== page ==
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This class encapsulates a string with embedded variable names. They are usually evaluated when the object's __str__() method is called. You can specify that they be evaluated when the object is created by including the immediate argument to the constructor. The doc string at the top of the module has an example of its use.

Itamar Shtull-Trauring's printexpr.py inspired me to try this out.

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"""VarString.py

Define the VarString class that encapsulates a string with embedded
variables.  For example:

from VarString import VarString

fromAddr = '"Samuel Clemens" <sam@marktwain.com>'
msg = VarString('''From: $fromAddr
To: $toAddr
Subject: A short message

Dear $toName,

Just a quick message to let you know that reports of my death
are greatly exaggerated.

Regards,
Samuel Clemens.
''')
# infoSource() returns a list of 2-tuples.
for toAddr, toName in infoSource():
    sendMsg(str(msg))

"""

import types, re, sys

class VarString:
    """A string with embedded variables signified by $a $b etc."""
    def __init__(self, string, immediate=None):
        if type(string) != types.StringType:
            raise TypeError
        self.__immediate = immediate
        if immediate:
            self.__str = self.__process(string)
        else:
            self.__str = string

    def __str__(self):
        if self.__immediate:
            return self.__str
        else:
            return self.__process(self.__str)

    def __process(self, str):
        r = re.compile("\$([A-Za-z_][A-Za-z0-9_]*)")
        self.__caller_globals, self.__caller_locals = _caller_symbols()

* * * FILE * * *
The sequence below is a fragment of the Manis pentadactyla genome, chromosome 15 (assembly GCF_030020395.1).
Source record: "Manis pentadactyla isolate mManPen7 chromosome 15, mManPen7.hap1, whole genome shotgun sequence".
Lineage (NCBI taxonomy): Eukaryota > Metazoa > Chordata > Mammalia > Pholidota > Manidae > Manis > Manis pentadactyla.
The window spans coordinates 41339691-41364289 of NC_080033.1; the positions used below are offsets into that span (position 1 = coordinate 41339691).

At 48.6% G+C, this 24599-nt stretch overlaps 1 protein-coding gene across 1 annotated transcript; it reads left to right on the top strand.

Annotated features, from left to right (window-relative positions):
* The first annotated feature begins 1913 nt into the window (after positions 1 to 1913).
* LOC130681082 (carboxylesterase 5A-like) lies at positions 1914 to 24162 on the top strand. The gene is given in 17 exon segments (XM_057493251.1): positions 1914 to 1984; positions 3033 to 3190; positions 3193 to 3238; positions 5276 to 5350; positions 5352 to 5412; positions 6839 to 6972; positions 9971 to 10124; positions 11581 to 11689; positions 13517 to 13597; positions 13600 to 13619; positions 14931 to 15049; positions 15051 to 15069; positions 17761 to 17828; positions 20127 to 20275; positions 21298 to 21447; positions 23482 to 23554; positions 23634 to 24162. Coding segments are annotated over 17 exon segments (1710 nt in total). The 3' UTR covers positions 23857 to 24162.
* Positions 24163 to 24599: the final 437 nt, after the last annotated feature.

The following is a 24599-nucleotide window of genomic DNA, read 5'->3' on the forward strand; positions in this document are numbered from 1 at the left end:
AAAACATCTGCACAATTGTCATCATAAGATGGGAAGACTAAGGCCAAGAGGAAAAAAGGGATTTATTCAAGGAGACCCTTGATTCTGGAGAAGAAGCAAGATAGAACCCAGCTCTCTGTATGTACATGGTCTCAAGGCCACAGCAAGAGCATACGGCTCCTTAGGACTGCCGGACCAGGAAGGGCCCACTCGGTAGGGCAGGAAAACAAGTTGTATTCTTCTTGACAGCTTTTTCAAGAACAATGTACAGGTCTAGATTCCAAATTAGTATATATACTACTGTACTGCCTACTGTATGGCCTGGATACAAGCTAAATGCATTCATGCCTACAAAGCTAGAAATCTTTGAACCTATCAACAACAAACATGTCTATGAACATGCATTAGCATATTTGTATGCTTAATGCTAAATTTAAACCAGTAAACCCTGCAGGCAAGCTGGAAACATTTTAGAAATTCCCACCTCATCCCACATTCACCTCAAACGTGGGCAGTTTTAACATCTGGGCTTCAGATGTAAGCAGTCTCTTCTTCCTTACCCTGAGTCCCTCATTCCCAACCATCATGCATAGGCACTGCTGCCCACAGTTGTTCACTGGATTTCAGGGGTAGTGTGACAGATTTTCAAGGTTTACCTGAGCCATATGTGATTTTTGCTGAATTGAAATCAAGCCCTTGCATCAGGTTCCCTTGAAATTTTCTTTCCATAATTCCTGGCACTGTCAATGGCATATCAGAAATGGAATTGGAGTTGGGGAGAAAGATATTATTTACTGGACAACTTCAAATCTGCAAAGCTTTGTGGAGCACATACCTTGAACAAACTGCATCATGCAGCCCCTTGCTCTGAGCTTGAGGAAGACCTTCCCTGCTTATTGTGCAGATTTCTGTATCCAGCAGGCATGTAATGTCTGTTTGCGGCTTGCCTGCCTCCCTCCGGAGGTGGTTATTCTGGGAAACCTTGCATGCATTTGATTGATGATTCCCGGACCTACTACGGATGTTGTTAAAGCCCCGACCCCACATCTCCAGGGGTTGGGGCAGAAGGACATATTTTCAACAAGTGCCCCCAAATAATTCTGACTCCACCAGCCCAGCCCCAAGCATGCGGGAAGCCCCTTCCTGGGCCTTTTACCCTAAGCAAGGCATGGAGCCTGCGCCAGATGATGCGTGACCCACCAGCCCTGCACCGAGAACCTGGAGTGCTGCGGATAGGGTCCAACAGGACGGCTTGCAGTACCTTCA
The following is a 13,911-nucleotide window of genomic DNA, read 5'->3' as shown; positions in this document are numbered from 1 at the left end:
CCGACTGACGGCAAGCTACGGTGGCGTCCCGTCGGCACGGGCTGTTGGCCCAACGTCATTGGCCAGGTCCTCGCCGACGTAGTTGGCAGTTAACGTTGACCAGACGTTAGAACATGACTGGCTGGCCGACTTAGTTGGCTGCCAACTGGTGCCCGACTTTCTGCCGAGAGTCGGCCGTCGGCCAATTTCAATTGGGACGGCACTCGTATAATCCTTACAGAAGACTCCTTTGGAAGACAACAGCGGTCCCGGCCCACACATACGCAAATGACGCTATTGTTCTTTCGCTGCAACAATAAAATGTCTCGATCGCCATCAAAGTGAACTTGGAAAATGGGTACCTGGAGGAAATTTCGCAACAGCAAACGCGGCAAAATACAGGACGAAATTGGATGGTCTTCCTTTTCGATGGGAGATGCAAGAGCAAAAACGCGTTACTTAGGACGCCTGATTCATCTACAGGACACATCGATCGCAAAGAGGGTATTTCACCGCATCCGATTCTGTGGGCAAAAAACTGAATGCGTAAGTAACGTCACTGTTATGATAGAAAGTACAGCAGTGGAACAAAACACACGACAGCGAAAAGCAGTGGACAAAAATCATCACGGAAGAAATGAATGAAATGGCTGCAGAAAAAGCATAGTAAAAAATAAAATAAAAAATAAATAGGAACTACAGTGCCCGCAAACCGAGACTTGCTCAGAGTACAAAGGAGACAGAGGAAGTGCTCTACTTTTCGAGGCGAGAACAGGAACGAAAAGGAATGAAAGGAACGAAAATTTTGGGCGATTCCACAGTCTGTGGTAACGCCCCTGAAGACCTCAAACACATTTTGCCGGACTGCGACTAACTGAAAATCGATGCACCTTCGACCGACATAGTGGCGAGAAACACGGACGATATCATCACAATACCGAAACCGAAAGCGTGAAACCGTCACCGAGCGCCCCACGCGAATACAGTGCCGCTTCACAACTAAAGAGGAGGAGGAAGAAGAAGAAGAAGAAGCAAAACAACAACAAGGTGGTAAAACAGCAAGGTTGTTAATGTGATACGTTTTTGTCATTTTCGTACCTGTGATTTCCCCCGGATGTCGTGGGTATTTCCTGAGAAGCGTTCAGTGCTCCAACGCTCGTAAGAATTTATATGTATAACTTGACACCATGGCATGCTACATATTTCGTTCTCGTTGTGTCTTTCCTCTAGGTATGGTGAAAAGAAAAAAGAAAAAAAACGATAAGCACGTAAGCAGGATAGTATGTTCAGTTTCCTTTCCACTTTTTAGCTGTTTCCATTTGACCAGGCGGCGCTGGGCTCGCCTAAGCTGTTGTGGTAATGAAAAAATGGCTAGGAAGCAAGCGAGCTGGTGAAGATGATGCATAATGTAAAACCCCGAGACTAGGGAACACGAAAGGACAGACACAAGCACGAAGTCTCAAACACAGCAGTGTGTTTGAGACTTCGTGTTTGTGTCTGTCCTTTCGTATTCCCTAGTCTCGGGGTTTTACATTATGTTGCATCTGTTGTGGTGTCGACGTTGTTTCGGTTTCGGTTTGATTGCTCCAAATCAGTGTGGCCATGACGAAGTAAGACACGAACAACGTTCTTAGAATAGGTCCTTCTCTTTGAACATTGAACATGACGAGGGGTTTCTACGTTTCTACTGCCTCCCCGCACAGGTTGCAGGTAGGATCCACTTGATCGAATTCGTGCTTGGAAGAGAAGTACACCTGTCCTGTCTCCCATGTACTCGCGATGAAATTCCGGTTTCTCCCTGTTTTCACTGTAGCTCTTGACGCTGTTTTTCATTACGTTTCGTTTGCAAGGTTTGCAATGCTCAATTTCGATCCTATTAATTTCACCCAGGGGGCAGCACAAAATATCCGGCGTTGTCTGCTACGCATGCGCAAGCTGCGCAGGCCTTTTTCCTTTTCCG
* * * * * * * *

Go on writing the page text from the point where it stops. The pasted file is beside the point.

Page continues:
newstr = r.sub(self.__embsub, str)
        return newstr
        

    def __embsub(self, match):
        name = match.group(1)
        if self.__caller_locals.has_key(name):
            return str(self.__caller_locals[name])
        elif self.__caller_globals.has_key(name):
            return str(self.__caller_globals[name])
        else:
            raise NameError, "There is no variable named '%s'" % (name)

def _caller_symbols():
    """Global and local symbols from three calling frames back

    Thanks to Itamar Shtull-Trauring for showing how this is done."""
    try:
        raise StandardError
    except StandardError:
        fr = sys.exc_info()[2].tb_frame
        # We go back three calling frames: to __process() to
        # __init__() or __str__() to its caller.
        return (fr.f_back.f_back.f_back.f_globals,
                fr.f_back.f_back.f_back.f_locals)

There are two improvements I would like to make:

  • Allow \$ to be used to embed dollar signs in the string. My understanding of regexps is not currently up to that, but I guess it is simple enough. (Actually I was a bit confused by only needing one backslash in the string that defines the regexp.)

  • When raising the NameError exception, include a traceback object to show the error as occurring in the frame that calls the VarString object's method. I couldn't figure out how to do that.

Should I catch an exception if str() fails on the object specified by the variable?

1 comment

Radek Kanovsky 19 years, 6 months ago  # | flag

% string operator. I think that % string operator enables you to do almost the same more efficiently.

template = "ttt %(x)s ttt"
for x in range(3) :
    print template % locals()

result:
ttt 0 ttt
ttt 1 ttt
ttt 2 ttt
Created by Michael Strasser on Thu, 22 Mar 2001 (PSF)
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